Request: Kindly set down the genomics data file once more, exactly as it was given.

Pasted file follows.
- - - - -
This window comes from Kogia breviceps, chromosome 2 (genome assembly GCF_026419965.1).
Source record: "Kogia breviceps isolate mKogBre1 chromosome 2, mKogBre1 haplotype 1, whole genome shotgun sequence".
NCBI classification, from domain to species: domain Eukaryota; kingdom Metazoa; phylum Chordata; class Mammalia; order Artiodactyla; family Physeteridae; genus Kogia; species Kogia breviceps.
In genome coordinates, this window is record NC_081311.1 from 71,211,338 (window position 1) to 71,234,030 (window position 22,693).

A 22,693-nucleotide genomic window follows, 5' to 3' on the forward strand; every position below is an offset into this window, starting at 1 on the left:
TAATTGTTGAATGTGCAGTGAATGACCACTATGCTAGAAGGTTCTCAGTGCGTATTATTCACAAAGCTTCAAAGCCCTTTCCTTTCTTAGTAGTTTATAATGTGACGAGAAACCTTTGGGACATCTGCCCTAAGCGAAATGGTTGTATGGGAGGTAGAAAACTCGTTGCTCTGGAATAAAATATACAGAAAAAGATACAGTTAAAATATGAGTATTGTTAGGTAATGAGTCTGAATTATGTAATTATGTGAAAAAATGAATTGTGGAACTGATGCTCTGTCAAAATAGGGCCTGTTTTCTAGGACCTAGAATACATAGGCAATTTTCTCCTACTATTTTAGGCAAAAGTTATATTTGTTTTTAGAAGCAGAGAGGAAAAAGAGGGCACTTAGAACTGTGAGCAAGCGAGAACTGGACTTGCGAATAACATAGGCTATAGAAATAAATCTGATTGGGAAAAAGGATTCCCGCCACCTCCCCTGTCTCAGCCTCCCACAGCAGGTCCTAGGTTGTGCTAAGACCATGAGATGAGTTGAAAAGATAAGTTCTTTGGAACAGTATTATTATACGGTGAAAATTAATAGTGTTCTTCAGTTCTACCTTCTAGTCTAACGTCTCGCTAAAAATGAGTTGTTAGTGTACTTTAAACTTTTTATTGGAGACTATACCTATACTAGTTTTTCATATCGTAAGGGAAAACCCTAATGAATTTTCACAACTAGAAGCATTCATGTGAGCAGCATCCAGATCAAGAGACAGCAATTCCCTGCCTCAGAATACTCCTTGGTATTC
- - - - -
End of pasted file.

This window comes from Kogia breviceps, chromosome 2 (genome assembly GCF_026419965.1).
Source record: "Kogia breviceps isolate mKogBre1 chromosome 2, mKogBre1 haplotype 1, whole genome shotgun sequence".
NCBI classification, from domain to species: domain Eukaryota; kingdom Metazoa; phylum Chordata; class Mammalia; order Artiodactyla; family Physeteridae; genus Kogia; species Kogia breviceps.
In genome coordinates, this window is record NC_081311.1 from 71,211,338 (window position 1) to 71,234,030 (window position 22,693).

A 22,693-nucleotide genomic window follows, 5' to 3' on the forward strand; every position below is an offset into this window, starting at 1 on the left:
TAATTGTTGAATGTGCAGTGAATGACCACTATGCTAGAAGGTTCTCAGTGCGTATTATTCACAAAGCTTCAAAGCCCTTTCCTTTCTTAGTAGTTTATAATGTGACGAGAAACCTTTGGGACATCTGCCCTAAGCGAAATGGTTGTATGGGAGGTAGAAAACTCGTTGCTCTGGAATAAAATATACAGAAAAAGATACAGTTAAAATATGAGTATTGTTAGGTAATGAGTCTGAATTATGTAATTATGTGAAAAAATGAATTGTGGAACTGATGCTCTGTCAAAATAGGGCCTGTTTTCTAGGACCTAGAATACATAGGCAATTTTCTCCTACTATTTTAGGCAAAAGTTATATTTGTTTTTAGAAGCAGAGAGGAAAAAGAGGGCACTTAGAACTGTGAGCAAGCGAGAACTGGACTTGCGAATAACATAGGCTATAGAAATAAATCTGATTGGGAAAAAGGATTCCCGCCACCTCCCCTGTCTCAGCCTCCCACAGCAGGTCCTAGGTTGTGCTAAGACCATGAGATGAGTTGAAAAGATAAGTTCTTTGGAACAGTATTATTATACGGTGAAAATTAATAGTGTTCTTCAGTTCTACCTTCTAGTCTAACGTCTCGCTAAAAATGAGTTGTTAGTGTACTTTAAACTTTTTATTGGAGACTATACCTATACTAGTTTTTCATATCGTAAGGGAAAACCCTAATGAATTTTCACAACTAGAAGCATTCATGTGAGCAGCATCCAGATCAAGAGACAGCAATTCCCTGCCTCAGAATACTCCTTGGTATTC